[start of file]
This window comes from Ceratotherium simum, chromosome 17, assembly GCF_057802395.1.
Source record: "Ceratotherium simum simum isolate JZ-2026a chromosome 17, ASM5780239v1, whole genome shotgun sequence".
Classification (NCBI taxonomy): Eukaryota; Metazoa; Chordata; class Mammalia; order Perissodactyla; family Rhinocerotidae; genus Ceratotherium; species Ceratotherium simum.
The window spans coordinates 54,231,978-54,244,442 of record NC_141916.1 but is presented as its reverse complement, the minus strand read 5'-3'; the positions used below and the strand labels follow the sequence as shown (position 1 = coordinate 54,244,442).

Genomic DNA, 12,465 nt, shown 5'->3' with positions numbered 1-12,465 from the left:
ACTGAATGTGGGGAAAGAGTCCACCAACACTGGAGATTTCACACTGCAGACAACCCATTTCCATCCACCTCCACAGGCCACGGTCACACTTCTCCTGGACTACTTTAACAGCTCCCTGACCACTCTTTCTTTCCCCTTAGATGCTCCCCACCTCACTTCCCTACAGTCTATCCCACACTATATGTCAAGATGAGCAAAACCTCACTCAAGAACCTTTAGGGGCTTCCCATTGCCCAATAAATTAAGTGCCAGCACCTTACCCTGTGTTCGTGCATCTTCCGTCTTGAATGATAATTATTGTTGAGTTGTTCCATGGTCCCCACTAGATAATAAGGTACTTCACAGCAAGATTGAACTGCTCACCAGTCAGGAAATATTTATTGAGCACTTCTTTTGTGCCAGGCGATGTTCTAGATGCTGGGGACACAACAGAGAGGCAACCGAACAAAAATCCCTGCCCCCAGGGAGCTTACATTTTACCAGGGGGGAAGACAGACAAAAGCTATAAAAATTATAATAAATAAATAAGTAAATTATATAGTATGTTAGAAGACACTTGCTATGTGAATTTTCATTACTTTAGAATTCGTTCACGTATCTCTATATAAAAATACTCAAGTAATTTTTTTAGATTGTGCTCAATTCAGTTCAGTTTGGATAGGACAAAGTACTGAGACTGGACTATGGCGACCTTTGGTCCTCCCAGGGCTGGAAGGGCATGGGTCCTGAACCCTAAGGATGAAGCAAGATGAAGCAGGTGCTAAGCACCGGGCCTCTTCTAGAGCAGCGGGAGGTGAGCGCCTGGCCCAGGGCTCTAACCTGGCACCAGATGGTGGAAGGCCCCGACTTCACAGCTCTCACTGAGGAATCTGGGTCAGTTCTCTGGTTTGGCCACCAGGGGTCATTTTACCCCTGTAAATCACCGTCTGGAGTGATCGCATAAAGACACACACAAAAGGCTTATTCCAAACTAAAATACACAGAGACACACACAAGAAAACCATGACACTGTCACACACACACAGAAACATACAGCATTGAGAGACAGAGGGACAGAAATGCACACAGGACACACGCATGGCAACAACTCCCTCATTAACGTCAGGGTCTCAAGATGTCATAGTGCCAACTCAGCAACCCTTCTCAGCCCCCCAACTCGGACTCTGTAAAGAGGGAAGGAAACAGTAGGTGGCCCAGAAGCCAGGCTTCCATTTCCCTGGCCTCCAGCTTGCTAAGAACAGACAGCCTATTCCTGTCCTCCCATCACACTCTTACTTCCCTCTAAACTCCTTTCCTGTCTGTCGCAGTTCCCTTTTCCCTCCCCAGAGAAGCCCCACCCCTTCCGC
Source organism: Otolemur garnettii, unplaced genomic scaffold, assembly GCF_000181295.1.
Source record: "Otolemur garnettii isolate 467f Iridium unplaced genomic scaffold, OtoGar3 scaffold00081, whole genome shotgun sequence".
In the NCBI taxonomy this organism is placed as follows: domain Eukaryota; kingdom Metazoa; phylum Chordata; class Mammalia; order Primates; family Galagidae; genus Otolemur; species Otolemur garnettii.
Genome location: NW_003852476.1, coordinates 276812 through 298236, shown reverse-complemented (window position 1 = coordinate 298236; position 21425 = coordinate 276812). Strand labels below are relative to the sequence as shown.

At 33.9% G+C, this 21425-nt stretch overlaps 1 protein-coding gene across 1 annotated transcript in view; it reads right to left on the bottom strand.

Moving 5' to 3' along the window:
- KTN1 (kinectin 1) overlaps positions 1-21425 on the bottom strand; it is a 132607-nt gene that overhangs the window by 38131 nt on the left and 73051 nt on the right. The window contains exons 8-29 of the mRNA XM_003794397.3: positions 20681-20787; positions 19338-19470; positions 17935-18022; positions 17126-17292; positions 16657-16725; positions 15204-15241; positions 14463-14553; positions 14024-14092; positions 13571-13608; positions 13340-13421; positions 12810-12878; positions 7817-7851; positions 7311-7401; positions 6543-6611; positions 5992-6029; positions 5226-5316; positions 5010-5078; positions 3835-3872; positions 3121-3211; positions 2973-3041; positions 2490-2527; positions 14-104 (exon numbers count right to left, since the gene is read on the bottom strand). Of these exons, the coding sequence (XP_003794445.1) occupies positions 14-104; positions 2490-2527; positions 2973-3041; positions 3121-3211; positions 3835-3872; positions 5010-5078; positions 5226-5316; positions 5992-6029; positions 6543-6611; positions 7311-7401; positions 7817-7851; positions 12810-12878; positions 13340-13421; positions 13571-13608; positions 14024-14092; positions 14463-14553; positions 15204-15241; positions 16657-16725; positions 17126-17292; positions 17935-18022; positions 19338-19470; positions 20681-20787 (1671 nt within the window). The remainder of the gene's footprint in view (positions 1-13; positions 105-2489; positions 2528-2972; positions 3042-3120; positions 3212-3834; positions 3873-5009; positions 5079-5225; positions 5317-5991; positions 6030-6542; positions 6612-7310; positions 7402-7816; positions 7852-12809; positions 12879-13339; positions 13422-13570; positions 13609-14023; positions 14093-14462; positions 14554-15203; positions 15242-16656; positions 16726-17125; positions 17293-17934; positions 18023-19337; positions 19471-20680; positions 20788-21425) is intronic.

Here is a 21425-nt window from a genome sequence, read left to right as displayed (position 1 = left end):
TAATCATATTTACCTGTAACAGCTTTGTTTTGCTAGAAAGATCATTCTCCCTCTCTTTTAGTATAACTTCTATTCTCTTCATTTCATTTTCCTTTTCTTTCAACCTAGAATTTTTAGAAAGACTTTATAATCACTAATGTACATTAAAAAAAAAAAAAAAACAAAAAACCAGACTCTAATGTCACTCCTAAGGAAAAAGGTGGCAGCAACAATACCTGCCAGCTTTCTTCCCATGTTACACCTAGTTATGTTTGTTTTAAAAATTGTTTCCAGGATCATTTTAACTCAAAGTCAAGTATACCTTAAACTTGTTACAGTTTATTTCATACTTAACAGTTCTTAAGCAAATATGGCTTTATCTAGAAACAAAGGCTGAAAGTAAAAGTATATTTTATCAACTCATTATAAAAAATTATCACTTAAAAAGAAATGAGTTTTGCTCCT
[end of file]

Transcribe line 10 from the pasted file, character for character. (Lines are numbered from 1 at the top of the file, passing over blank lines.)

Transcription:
Genome location: NW_003852476.1, coordinates 276812 through 298236, shown reverse-complemented (window position 1 = coordinate 298236; position 21425 = coordinate 276812). Strand labels below are relative to the sequence as shown.